Moral Minority

Readers Ask Haaretz: Am I a Bad Leftist for Doing Nothing Active Against the Israeli Occupation?

'I hate what this country has turned into, but the problem is that I am not doing very much to change the situation'

There are many ways to effect change, but you do need to get off the sofa.

If you don't know how to behave in a certain situation, if you need friendly advice but you've already driven all your sane friends away or if you've got the kind of embarrassing question that can only be asked anonymously, send a mail to: mechlak.musar@gmail.com.

Our answers will be generous and honest – but should not be seen as replacement for professional consultations. Obviously.

Dear Haaretz,

Am I a bad leftist for doing nothing active against the Israeli occupation?

I consider myself a leftist. I oppose the occupation and I even believe we are committing crimes against the Palestinians. I also hate what this country has turned into – the silencing, the hatred of leftists and the portrayal of them as traitors. The problem is that I am not doing very much to change the situation. I have no strength to attend demonstrations. I have no desire to sign petitions. I don’t even have the patience to read articles. Like many of my friends, I’m busy with daily life, with the “little” things – my kids, my wife, a beer with a friend here and there, and primarily with watching TV series. Sometimes I ask myself what my leftism is worth: that is, am I really a good and moral person, or is this actually how “evil” looks – people who don’t lift a finger and are primarily preoccupied with themselves?

Sincerely

Arik (age 45)

Dear Couch Leftist,

There is no need to elaborate on your ideological positions. The fact you’re consumed with guilt testifies to the fact that you’re a leftist; right-wingers don’t deal with such trivialities.

Your letter hints at several famous sayings, like “The world is a dangerous place to live – not because of the people who are evil, but because of the people who don’t do anything about it,” which is erroneously attributed to Albert Einstein; and “The hottest place in hell is reserved for those who remain neutral,” which is erroneously attributed to Dante. By the way, the second quote is misleading not just because it is attributed to Dante, but because recent scientific studies have proven that the hottest place in hell is reserved for those who claim their own moral superiority over others. It’s been checked.

Despite the erroneous attributions, no doubt there’s a lot of truth in those quotes. Still, they come to us from other eras, in which political activism succeeded in giving people a sense of meaning and brought about real change in the world. Nowadays, it seems as if the traditional forms of left-wing activism have more or less gone bankrupt. Leftist political parties are collapsing all over the world, while the right is ascending and getting increasingly extreme; labor unions have lost their power; demonstrations are now almost ineffective; and huge conglomerates control an increasingly large share of our existence.

Other factors impacting on reality are social media, which is used primarily as a valve for letting off steam but doesn’t cause any movement; and the failure of the large protest movements launched earlier this decade, which led many people to simply give up on the noble idea of political activism in general and demonstrations in particular, and to replace them with anxious individualism.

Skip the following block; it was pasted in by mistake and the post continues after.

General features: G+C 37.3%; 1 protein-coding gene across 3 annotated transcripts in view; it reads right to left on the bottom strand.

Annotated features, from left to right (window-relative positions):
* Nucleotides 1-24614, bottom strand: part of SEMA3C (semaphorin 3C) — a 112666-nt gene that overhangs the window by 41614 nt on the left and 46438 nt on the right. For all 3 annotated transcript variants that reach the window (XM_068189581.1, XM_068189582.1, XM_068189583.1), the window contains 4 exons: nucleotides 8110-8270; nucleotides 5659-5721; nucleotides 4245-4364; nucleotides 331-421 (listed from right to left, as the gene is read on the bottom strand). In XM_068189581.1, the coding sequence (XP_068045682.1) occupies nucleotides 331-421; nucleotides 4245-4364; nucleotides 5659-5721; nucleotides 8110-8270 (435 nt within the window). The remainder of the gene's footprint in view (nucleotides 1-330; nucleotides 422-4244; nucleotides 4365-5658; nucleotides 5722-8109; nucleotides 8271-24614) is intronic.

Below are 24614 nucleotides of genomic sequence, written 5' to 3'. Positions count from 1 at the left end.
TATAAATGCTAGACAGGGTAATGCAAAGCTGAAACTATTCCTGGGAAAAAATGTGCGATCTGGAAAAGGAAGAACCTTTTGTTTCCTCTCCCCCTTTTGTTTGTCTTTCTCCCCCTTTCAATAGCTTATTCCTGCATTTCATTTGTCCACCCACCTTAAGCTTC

From that perspective, not only are you not alone, you are a distinctly 20th-century creature who has been washed up onto a 21st-century shore and doesn’t know how to recalibrate his navigation system in order to return to the familiar and safe sea. What’s a beached whale to do other than focus on survival – or, in human terms, to drink beer with friends and binge on TV series? Is this good? Let’s just say it’s not great – but rebukes won’t particularly help here because the soul needs what it needs.

On the other hand, I’m not going to reassure you that change begins from within, and that each of us is a small ray of light by virtue of our very existence. The world is a tough place, and all of us have to make an effort to improve it a bit – certainly those of us who’ve been born, just as an example, on the strong side of the occupying and discriminatory regime.

But it’s worth remembering that demonstrations are far from the only or even optimal method of political activism (let’s not even mention petitions, which are embarrassing – just get rid of them).

There are many ways to effect change. You can volunteer for a cute organization; put out an underground newsletter; go vegan; spray graffiti; or even just refrain from cutting off women in mid-sentence for an entire week.

Any of these activities can be integrated into the routine of the average leftist; it will do some good in the world and give you lustrous hair. None of them will end the occupation, eradicate poverty or overthrow the patriarchy, but here’s a news flash: a Peace Now demonstration in Tel Aviv’s Rabin Square won’t do any of those, either.

In short, do what you can. Not because some advice columnist will tell you you’re a good and moral person. But to show your goodness off to others – while erroneously quoting Einstein or Dante, of course.

If you don't know how to behave in a certain situation, if you need friendly advice but you've already driven all your sane friends away or if you've got the kind of embarrassing question that can only be asked anonymously, send a mail to: mechlak.musar@gmail.com.

Our answers will be generous and honest – but should not be seen as replacement for professional consultations. Obviously.